He even used the same expression I do. Even the fighting part is meant to minimize permanent damage to your opponent. Wrist, hand and elbow locks can temporarily immobilize someone, but they will walk away unharmed, as long as they cooperate. The techniques can be used to tear and break joints too. The truth is, you really never know when your enemy will become your friend, or your friend your enemy.
Therefore, I was pretty surprised when Lawrence emailed me in December of with a link to this Artnet news story about him winning a lawsuit against Gerhard Steidl. I was especially surprised, as it was right around the time that gushing New Yorker piece about Steidl came out, which I referenced here in the column, and this seemed like a wacky tale.
To synopsize, Lawrence Schwartzwald wanted compensation for a submission portfolio that Steidl lost, and accused the famed publisher of backing out of a deal to publish his book.
But I swear, at first, I thought it was a joke. As I did the other day on the ski lift, when my friend Derek started accosting the stranger sitting to my right, with whom we would be trapped for the next 5 minutes.
Never a good time to pick a fight.
Eventually, I opened the book today, in late February, That, and a Kertesz photobook of people reading, inspired him to pursue photography, and he went on to work as a freelance photojournalist for the New York Post for many years. He also did some celebrity freelance photography, which I take to mean paparazzi pictures. But I could be wrong. As everyone and everything are interconnected, a theme in the blog so far this year, I happened to notice a Facebook post Lawrence made the other day, saying that his book was selling well, and he hoped it might be reviewed before it sold out.
A coincidence, like noticing Amy Winehouse at a diner, with her full bee-hive hairdo kicking, and snapping a quick shot.
Which became the cover and signature image. Or spotting Anne Hathaway eating breakfast one morning, or a slightly disheveled Carl Bernstein licking ice cream above a Post headline about the anthrax scare in While there are strong pictures throughout, the image quality is not amazing overall, though of course many of the photographs are sweet, thoughtful, and generally likable.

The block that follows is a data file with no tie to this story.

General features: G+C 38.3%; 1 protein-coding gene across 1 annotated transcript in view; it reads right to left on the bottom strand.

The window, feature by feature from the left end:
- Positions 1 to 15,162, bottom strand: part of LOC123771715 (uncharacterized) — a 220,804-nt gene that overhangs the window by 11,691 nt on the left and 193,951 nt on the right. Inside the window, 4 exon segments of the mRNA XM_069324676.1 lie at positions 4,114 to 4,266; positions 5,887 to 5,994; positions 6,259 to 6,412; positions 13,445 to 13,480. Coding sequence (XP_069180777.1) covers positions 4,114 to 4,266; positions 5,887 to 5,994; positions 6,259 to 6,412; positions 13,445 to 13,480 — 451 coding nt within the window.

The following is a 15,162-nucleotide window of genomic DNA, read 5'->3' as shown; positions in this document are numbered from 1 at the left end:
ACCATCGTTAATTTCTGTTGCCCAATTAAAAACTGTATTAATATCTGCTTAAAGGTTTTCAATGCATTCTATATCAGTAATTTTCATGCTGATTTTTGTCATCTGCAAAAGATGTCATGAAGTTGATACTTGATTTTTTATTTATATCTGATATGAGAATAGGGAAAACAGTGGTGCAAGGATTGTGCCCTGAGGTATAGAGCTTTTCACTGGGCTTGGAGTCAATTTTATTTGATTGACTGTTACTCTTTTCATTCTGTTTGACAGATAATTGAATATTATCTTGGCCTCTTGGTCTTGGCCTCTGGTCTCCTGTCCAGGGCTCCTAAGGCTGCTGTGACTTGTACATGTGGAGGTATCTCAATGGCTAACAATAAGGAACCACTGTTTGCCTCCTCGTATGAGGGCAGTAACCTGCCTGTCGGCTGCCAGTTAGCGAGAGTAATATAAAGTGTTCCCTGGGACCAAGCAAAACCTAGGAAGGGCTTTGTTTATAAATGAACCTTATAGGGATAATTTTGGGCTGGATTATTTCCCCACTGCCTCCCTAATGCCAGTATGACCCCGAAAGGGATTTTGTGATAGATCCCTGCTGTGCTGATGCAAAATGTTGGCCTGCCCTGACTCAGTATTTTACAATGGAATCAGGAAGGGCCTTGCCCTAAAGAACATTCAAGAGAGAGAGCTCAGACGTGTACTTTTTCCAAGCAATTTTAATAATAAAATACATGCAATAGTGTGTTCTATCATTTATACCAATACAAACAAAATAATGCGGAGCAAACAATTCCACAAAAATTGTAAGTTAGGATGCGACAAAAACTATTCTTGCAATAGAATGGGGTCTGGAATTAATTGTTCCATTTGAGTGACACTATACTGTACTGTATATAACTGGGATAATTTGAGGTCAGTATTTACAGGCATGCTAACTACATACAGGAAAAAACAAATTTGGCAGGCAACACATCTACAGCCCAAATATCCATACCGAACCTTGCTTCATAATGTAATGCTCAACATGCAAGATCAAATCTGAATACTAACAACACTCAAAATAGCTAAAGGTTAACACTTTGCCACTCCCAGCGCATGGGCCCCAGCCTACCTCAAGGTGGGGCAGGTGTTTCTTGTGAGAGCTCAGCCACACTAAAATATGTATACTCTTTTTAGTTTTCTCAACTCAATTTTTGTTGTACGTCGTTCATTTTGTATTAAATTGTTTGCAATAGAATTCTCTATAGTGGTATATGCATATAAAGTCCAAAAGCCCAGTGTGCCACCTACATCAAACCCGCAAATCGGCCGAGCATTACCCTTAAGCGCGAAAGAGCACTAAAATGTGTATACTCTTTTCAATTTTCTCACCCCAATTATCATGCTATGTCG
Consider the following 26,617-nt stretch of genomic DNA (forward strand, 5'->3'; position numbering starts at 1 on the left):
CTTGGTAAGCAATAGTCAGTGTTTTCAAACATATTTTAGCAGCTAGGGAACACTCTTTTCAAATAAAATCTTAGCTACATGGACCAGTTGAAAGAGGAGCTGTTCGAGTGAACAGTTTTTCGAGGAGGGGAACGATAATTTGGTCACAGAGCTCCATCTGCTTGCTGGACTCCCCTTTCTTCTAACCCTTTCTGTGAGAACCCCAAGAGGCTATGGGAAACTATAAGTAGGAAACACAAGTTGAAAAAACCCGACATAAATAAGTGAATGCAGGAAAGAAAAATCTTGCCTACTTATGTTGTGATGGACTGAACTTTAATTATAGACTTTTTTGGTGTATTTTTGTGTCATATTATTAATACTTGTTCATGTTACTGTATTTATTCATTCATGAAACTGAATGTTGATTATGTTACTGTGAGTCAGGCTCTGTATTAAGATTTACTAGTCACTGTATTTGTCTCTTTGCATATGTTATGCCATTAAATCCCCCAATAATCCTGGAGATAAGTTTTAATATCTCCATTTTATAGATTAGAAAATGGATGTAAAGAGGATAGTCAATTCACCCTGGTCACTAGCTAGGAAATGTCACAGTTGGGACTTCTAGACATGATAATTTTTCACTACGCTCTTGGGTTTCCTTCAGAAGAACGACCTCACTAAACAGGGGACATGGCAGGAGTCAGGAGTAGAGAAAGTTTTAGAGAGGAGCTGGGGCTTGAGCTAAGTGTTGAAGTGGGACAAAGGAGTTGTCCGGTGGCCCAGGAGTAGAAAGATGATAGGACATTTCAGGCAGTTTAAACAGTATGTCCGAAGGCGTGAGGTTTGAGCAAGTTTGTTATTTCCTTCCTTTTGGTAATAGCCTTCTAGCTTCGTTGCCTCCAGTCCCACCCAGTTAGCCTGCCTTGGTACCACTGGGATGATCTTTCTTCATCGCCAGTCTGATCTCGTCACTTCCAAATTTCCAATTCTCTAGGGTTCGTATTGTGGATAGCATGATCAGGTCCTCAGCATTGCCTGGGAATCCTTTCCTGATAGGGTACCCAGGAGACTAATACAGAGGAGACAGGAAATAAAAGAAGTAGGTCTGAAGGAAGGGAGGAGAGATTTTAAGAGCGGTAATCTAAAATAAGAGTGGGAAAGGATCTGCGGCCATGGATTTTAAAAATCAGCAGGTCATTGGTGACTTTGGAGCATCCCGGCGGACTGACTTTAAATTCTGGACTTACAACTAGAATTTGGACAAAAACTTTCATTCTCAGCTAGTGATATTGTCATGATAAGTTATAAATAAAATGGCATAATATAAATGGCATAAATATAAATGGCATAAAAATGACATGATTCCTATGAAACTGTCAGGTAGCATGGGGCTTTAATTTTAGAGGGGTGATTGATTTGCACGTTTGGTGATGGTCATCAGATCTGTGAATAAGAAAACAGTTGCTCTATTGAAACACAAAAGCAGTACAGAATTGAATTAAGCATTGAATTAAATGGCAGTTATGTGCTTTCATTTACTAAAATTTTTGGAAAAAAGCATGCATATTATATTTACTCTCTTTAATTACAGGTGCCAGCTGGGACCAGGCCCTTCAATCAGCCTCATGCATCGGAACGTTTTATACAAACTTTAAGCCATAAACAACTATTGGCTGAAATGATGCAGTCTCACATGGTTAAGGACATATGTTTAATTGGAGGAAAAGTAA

But with its pretty blue cover, it roped me in again, and this time, I began to think about all photographers, out in the world, who watch others.
Is creeping on a pretty actress THAT different from being out shooting street photography, watching a stranger sit on a stoop, reading quietly? She has the Annie Hall hat on. But in , when the photo was taken, rents in this neighborhood were already exorbitant. Can she afford it on her salary, with her sensible shoes? Or was she out for a walk on a beautiful day, taking her book from stoop to park bench to stair railing, all day following the sun from spot to spot like a luxuriant cat.
You turn away, so as not to arouse her suspicion, and look into the store window before you. I download it for my girlfriend, wait to give it to her, and then am ultimately crestfallen when she hates it. Even now, as I flip back and forth, I notice some really excellent pictures, and some that seem like one-step-above snapshots. There are a lot of down-on-their-luck folks, a lot of happy people immersed in their stories, and one photograph, p 57 in which it appears that a tall man is going to murder an older couple with his book, so menacing is his physical stance relative to theirs.
This book falls somewhere in the middle, for me, as I really like parts of it, and it certainly makes me think, but then, it also feels like it needed a much tighter edit, and a stronger reason for being. Other than a court order. It might not work as a general rule, though, because China is an impressive civilization, for sure. I guess Russia is too, if for Dostoevsky alone. Even the idea of pornography, sexual imagery that is considered illegal for traditional methods of media distribution, is unclear as a category.
Penetration is always porn, but boobs alone rarely are? Female frontal nudity is considered more acceptable than male, and why is that? Safe for work. Rob asked me to run it that way from the beginning, and then was open-minded as I experimented with showing a bit of nudity and light sexual behavior stuff here, years ago.
She said the pictures were erotic, not porn. And there were enough images for me to present that lacked out-right nudity. Another photographer sent me a sample recently that was too hardcore, and I had to politely decline. Nudity is problematic for men these days, and rightly so in my opinion, but what are the rules that apply to female photographers? And as the artist is a woman, the politics align with I should know, because last week, within 24 hours, I found myself put in two potentially neck-crushing choke holds, a rear-naked and a guillotine, and then a proper sleeper hold, in which I woke up on my knees, facing the mat.
We always minimize the risks out there, else how would we leave the house each morning to drive a car, trust the subway, or ski down the hill? Now, how many of us, even those who go to fighting class on a regular basis, would have the peace of mind to get behind the mountain lion, to take its back, and then crush its windpipe and choke it to death, while practically tasting its fur in your mouth.
Now, a story like that is interesting now matter how you tell it. Does our intrepid hippie-mountain-runner-martial-artist-guy get eaten alive, a cougar baby nibbling on his jawbone? Just last week, in this very column, I said that a good book should have a beginning, a middle and an end. This will be a repeating motif within, birds, and while I was OK with it, maybe it did seem a bit obvious.